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The Bristol Booze Odyssey: A leisurely descent into some independent proper pubby pubs on a budget

Tony Bolger is Tangent's guest blogger for the next couple of months and his chosen subject is Bristol Pubs – Cheap Ones With Very Few Frills.

Do join in and post your thoughts and reviews. Over to you Tony…

I've lived in Bristol for two years but still feel slightly lost most of the time. People tend to give directions using pubs and bars as landmarks so you’ll inevitably hear “Turn right at The Lager Hole. It used to be The Booze Bucket.”

You see, bars in Bristol are constantly changing hands, names and personalities to become ever more pretentious and expensive gastro/frappé-fusion/crafty copies of each other. But there are still proper pubs out there that haven’t changed hands, prices or their hoover bag since the last time England won The World Cup. I’m going to get a tetanus shot and I’m going to find these pubs. If you’re tired of paying £6 for a chocolate stout and eating haloumi off a kitchen floor tile in a place with all the charm of a Maccy Dees, I invite you to join me on this Bristol Booze Odyssey. Hopefully the sessions won’t be as dramatic as the title.

The first stop on this tipple voyage is The Mardyke across the road from the Grain Barge on Hotwell Road along the harbour. The Mardyke is by all accounts a Bristol institution. Established in 1820 under the name the Cross Keys. Apparently, it used to be a biker bar. We shall see what it is now.

We step inside out of the cold and into 1952. The room is silent. There’s a real “Ya ain’t from round here, are ya boy?” vibe. Then, in wonderfully unfortunate timing, one of the locals gets a text message and his ring tone is that iconic Sergio Leone cowboy music that plays whenever Clint Eastwoodmoseys into town. DO DO DO WAW WAW WAW. The décor is what I would describe as brown which must be handy for cleaning. There’s pictures of random old kings and queens getting married, Winston Churchill and a creepy little girl who was probably a ghost the whole time on the walls. There’s a sign above the bar warning:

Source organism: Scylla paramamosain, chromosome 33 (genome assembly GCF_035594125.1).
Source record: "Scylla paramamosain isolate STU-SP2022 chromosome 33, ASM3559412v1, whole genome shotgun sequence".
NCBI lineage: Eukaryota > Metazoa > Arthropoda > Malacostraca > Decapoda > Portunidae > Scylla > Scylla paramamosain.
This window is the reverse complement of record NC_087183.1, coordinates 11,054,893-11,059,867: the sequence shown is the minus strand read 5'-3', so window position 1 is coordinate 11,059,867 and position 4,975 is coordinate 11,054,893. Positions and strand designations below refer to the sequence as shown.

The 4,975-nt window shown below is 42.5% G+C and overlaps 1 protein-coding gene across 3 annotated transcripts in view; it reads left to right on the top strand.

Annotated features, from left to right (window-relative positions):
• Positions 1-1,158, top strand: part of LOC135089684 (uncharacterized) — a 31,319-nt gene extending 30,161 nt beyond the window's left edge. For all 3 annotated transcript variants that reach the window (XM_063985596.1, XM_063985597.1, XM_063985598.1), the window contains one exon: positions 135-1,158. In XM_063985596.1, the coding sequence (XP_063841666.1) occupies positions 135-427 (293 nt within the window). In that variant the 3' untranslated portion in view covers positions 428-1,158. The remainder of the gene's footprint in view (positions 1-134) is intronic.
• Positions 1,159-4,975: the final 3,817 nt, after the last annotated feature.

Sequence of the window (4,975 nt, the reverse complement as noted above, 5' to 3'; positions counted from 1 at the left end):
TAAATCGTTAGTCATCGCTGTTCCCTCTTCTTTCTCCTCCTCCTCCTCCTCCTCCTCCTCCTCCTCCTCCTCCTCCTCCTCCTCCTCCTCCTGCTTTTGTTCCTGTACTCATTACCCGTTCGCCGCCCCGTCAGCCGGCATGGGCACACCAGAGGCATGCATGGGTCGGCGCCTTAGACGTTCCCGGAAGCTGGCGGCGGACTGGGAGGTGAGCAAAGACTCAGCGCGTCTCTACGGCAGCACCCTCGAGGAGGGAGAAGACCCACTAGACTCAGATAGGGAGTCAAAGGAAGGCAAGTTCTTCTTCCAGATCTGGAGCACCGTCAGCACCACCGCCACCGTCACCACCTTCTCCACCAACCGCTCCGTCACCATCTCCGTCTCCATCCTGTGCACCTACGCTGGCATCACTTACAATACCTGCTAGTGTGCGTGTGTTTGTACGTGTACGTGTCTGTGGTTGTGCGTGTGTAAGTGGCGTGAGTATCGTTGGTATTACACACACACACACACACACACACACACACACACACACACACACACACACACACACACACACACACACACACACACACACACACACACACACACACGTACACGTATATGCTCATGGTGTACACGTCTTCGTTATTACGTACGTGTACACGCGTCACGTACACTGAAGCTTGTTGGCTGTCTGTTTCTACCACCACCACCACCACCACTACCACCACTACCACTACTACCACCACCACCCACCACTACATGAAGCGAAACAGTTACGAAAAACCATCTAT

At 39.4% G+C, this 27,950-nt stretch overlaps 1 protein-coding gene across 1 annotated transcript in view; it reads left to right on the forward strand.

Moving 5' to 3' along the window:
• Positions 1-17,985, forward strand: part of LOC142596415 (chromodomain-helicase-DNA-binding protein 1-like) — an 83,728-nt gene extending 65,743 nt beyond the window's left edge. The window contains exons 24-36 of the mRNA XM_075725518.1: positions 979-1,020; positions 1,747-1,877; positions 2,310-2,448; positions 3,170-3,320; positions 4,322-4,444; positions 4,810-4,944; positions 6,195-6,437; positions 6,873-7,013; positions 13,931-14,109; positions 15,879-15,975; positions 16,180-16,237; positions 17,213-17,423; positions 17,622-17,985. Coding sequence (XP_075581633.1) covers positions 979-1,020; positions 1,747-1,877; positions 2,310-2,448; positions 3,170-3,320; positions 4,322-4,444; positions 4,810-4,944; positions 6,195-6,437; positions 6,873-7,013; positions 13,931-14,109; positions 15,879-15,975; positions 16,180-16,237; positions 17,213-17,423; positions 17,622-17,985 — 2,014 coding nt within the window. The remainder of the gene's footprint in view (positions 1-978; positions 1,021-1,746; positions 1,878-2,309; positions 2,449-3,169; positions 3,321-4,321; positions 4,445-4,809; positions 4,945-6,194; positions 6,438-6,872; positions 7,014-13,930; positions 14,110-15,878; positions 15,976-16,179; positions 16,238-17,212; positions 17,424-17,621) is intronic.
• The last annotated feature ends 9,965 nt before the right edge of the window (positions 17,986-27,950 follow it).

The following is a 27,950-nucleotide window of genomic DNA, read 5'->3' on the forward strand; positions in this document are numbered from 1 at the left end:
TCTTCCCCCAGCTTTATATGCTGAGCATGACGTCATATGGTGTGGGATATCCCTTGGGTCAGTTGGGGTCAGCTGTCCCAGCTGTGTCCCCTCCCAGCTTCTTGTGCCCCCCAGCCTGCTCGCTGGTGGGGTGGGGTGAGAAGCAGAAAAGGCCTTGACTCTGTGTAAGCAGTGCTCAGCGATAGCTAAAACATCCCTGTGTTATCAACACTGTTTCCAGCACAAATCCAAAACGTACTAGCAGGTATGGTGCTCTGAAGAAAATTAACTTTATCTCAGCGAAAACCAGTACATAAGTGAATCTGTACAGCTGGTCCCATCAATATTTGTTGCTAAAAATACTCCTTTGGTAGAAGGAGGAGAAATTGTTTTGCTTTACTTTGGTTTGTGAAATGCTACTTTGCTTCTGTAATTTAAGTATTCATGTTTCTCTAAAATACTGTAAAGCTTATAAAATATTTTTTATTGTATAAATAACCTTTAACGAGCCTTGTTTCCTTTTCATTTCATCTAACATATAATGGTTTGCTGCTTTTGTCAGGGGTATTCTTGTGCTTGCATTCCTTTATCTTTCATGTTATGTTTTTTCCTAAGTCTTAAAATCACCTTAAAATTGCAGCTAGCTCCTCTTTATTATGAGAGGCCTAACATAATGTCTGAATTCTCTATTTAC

“OUTSIDE THE PREMISES: DO NOT OBSTRUCT OR INTIMIDATE PASSERS-BY.
STAY OFF THE HIGHWAY”

Then Abba comes on the jukebox and we know everything is going to be OK. We proceed to mosey up to the bar where the very friendly barkeep greets us with a smile. He isn’t a disenchanted goth whose acting career didn’t work out, so the customer service is really excellent. Making a quick assessment of the bar, I notice the wide selection of cans in the fridge and unusual array of bottles on the optics. I’d never seen apple sours or Pernod upside down before. I order three pints of Fosters. The barman charges me £6.90. First, I think he’s misspoke. Then I’m positive we have indeed accidentally travelled back through time but Abba’s still on, our beers are wet and our glasses are clean, so we proceed to sit on the brown church pew style benches and listen to Fernando.

Out of curiosity more than necessity, I went to investigate the men’s room. It was perfectly serviceable though I was surprised and charmed to see the old-fashioned toilet with the pull-down chain but although this alcoholic endeavour is technically a stab at investigative journalism, I’m no Ross Kemp and there was no way I was washing my hands with the crusty bar of soap on the sink.

While you’re drinking your two espresso martinis for a tenner and listening to whatever audio poison is infecting the Top 40 on Spotify this week, you could really be anywhere but at The Mardyke, you know you’re in Bristol which is exactly what we wanted all along, isn’t it? This is a quaint, authentic, proper pub with proper, manly locals who are happy to ignore you as long as you like 1970s Eurovision bangers. You should check it out and if you have any pubby pub recommendations or would like to submit a pubby pub review of your own, please do get in touch.

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